Liberty Preservation Bill Seeks To Limit Reach Of Federal Detainment Law

By Becca Heller,

ANNAPOLIS—The Maryland Liberty Preservation Act of 2013, which prohibits state officers from detaining an American indefinitely and without due process, got the support of Marylanders opposed to action recently legalized in the National Defense Authorization Act.

“Regardless of political ideology, regardless of what side of the political spectrum you occupy, every person has the right to due process of law and the presentation of evidence,” said Harford County resident Scott DeLong in his testimony at the House Health and Government Operations Committee Thursday.

DeLong was one among many individuals who attended the hearing in order to express their opposition to the Defense Authorization Act and support state resistance the controversial federal bill.

Preserving constitutional rights

Sponsored by Republican Del. Don Dwyer, the Maryland Liberty Preservation Act, HB558, is grounded in preserving constitutional rights and basic freedoms.

“First the Patriot Act and now by way of the NDAA, Americans and Marylanders find themselves having the God given right of liberty ripped from beneath their feet,” said Dwyer. “HB 558 responds to the unconstitutional codification of indefinite military detention of civilians captured from any battlefield — without charge or trial.”

The NDAA was passed on the basis that the War on Terror brought the “battlefield” to which Dwyer referred right to U.S. soil. However, several witnesses highlighted parallels between U.S. actions in WWII and the potentially threatening federal act.

“This week marked the 71st anniversary of Franklin Roosevelt’s signing of Executive Order 9066,” said Carroll County Resident Scott Strzelczyk, referring to the legislation that created military zones within the U.S. and permitted to unjust detainment. “Roughly 120,000 Japanese Americans were rounded up and sent to internment camps.”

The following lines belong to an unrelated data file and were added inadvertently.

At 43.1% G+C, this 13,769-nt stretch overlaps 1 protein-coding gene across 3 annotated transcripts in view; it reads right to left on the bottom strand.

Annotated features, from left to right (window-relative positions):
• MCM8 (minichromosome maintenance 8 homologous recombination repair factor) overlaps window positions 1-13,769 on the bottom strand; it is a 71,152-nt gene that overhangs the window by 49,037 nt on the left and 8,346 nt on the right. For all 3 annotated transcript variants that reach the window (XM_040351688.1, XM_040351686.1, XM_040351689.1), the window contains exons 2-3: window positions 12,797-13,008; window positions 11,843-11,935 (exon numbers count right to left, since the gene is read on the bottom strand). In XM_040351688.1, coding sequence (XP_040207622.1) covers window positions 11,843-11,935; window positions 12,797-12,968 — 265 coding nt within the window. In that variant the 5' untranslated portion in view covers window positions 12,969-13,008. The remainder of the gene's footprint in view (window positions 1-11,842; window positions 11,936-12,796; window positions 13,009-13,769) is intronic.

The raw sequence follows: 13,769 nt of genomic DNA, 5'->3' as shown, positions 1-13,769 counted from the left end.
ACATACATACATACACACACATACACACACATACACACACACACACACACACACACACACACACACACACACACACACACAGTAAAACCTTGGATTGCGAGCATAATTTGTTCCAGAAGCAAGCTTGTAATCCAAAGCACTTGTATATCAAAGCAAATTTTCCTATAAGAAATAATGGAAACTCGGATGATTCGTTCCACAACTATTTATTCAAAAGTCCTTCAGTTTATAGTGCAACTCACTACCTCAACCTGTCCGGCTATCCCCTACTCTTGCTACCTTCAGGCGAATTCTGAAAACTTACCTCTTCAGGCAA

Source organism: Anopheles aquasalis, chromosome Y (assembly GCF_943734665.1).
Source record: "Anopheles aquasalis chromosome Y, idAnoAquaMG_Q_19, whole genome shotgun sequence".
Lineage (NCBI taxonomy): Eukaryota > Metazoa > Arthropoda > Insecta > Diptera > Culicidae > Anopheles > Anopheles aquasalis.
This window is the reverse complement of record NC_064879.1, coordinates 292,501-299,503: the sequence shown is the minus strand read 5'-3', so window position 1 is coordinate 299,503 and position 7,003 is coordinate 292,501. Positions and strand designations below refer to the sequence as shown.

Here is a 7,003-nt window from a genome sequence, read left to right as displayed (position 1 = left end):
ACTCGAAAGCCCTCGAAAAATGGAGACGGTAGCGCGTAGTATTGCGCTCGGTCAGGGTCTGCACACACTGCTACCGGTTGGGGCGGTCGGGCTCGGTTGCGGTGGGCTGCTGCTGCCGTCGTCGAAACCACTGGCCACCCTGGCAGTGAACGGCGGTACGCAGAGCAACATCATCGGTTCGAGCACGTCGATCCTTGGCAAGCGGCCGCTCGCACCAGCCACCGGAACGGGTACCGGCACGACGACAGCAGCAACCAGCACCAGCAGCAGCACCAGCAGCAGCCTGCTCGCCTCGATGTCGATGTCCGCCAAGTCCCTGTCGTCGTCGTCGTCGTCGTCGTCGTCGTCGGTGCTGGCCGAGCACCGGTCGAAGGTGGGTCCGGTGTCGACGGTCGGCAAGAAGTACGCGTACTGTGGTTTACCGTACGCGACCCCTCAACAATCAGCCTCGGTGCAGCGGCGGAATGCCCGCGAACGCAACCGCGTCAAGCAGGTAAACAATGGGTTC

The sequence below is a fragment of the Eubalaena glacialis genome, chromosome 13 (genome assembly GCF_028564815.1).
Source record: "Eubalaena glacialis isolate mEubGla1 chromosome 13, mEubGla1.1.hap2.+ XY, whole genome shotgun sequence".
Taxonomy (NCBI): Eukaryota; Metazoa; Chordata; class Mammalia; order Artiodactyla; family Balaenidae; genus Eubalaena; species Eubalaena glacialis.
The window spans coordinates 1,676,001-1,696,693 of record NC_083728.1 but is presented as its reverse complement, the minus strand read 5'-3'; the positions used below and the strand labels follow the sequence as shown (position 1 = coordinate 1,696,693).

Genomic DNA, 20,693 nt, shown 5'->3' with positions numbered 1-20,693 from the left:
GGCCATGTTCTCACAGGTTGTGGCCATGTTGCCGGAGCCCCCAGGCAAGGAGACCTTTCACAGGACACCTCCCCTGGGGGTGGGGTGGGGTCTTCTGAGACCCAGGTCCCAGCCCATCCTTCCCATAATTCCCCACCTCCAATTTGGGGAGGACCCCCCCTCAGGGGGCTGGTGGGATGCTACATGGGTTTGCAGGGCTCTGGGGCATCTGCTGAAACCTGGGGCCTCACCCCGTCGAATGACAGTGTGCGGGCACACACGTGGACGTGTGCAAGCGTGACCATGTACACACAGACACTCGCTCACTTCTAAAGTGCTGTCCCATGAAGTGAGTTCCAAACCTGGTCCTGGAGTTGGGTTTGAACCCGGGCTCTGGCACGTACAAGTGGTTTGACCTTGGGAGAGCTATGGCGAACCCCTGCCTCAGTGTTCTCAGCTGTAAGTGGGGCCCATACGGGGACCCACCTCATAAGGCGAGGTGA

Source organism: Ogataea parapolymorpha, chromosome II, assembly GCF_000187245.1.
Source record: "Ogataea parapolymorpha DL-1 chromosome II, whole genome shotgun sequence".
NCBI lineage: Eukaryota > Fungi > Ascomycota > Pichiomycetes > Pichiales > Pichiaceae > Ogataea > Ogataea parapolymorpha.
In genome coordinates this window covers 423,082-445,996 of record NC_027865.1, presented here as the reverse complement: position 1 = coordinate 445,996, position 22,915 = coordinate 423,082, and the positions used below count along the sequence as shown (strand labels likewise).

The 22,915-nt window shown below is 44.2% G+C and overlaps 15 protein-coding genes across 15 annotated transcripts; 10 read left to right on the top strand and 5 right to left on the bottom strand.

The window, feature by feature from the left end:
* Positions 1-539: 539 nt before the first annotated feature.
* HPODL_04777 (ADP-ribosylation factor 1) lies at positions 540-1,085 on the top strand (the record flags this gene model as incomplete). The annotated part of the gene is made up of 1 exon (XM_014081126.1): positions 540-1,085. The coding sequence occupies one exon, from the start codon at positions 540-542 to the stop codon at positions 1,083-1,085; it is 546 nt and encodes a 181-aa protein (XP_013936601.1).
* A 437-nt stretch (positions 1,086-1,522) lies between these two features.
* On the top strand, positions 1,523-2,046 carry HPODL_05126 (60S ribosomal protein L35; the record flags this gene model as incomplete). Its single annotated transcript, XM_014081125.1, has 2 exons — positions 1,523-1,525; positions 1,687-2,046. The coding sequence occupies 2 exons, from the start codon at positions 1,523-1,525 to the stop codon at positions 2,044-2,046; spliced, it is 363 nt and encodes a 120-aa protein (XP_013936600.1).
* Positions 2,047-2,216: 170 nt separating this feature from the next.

Witnesses see potential for abuse

Witnesses also argued that the lack of specificity in the NDAA provisions left room for interpretation and a great potential for abuse of the law.

“Although it seems far-fetched as we sit here today that the indefinite detention provisions in the NDAA would ever be used against people engaged in non-violent protest, the fact remains that it could easily be turned into a tool of political repression,” said Susan Udry, executive director of the Defending Dissent Foundation. “And that, unfortunately, is not unprecedented in our country.”

Dwyer’s bill seeks to limit the local impact of the potentially dangerous articles in the NDAA and give Marylanders a sense of security within the state.

“This bill as amended is intended to ensure that no person can detain any other person in Maryland without due process of law,” Dwyer said.

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